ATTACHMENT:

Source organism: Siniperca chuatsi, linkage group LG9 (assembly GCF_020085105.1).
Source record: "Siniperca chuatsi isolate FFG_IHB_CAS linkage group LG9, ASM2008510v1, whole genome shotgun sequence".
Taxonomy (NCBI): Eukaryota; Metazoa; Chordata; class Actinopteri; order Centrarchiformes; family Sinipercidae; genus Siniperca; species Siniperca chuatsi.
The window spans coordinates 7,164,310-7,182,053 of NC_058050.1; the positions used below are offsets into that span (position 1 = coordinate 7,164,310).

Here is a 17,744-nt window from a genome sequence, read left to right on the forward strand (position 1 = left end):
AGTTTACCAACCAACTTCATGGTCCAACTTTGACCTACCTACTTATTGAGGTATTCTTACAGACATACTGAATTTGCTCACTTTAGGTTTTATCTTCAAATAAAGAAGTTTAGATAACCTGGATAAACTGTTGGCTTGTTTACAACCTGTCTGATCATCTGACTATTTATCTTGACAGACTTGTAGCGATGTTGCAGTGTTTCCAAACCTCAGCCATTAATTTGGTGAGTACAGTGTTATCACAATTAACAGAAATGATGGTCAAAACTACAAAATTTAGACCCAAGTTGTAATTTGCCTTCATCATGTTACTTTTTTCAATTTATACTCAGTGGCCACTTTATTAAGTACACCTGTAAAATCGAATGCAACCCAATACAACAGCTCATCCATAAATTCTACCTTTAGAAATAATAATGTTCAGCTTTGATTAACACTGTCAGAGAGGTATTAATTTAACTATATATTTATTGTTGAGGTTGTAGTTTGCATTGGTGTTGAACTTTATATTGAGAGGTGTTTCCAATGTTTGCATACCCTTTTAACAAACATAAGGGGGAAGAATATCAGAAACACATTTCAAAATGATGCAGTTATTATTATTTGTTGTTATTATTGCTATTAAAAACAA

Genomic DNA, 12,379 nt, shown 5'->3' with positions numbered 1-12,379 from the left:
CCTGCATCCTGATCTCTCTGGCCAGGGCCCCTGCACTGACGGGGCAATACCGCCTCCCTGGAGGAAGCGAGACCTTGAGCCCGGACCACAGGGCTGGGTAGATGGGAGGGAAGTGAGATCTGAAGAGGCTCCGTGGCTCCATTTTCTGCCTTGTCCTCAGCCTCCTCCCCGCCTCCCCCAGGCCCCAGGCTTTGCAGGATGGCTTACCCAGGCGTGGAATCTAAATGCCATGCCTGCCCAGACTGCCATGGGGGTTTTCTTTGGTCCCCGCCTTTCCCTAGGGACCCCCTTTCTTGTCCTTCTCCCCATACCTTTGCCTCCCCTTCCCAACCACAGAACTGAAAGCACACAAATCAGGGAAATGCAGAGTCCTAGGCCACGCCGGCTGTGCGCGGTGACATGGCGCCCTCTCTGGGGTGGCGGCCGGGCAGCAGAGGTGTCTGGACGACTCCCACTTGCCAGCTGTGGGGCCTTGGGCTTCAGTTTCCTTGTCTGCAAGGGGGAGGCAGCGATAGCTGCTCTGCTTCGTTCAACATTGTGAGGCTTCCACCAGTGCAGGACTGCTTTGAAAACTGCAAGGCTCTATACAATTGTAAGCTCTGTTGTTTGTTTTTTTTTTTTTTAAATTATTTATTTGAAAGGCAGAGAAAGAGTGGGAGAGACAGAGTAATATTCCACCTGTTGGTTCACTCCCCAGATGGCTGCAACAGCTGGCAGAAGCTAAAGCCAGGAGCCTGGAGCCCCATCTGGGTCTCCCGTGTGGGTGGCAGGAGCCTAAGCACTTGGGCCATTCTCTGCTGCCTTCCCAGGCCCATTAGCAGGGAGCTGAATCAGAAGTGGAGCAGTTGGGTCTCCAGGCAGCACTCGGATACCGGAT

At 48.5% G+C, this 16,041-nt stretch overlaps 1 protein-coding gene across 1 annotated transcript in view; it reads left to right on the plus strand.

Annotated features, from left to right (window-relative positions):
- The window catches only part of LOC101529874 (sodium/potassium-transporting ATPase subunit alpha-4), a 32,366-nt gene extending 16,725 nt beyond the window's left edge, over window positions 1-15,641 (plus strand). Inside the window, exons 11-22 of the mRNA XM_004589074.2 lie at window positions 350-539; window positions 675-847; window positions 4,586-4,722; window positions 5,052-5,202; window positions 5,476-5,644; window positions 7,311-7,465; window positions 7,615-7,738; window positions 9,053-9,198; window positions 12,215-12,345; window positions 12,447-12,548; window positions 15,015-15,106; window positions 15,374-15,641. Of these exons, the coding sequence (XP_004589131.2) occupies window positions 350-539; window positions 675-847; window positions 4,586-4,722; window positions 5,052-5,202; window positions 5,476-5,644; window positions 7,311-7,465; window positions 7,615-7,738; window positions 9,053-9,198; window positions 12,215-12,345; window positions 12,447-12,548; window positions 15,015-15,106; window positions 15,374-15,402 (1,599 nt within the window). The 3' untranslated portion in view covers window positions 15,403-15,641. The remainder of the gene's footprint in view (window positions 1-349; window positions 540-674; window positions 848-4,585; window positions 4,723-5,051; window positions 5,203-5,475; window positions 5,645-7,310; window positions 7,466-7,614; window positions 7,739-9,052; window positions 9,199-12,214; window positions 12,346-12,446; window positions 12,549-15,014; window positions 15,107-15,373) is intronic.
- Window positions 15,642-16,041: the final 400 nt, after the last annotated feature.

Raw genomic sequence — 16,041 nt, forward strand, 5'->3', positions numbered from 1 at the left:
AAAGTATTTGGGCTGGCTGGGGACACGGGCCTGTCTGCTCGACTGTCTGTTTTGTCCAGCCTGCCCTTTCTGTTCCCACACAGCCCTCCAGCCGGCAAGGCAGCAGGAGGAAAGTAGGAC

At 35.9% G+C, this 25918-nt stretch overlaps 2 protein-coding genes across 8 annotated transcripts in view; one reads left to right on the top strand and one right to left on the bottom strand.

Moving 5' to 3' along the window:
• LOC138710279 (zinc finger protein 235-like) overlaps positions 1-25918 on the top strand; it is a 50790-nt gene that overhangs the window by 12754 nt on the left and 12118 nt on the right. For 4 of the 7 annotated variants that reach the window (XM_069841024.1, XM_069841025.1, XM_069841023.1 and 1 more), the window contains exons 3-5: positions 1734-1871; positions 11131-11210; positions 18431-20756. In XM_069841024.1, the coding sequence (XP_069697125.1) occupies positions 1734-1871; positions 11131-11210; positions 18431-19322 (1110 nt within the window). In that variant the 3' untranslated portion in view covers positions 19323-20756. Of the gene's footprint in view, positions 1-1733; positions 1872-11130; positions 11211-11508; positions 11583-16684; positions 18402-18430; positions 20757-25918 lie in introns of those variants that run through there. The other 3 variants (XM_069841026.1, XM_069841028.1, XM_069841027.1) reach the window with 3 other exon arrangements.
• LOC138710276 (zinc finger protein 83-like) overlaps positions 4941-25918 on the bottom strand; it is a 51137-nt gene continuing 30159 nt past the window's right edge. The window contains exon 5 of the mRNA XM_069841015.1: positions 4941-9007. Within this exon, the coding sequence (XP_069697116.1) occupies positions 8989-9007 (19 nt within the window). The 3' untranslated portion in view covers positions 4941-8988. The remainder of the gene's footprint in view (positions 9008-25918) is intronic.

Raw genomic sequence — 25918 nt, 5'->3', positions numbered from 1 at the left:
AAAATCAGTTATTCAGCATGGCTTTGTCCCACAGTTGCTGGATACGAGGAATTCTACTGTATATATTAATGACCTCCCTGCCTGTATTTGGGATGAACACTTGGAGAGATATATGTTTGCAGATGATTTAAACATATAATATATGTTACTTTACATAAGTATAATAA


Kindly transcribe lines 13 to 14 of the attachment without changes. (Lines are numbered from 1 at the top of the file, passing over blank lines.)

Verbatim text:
Raw genomic sequence — 16,041 nt, forward strand, 5'->3', positions numbered from 1 at the left:
AAAGTATTTGGGCTGGCTGGGGACACGGGCCTGTCTGCTCGACTGTCTGTTTTGTCCAGCCTGCCCTTTCTGTTCCCACACAGCCCTCCAGCCGGCAAGGCAGCAGGAGGAAAGTAGGAC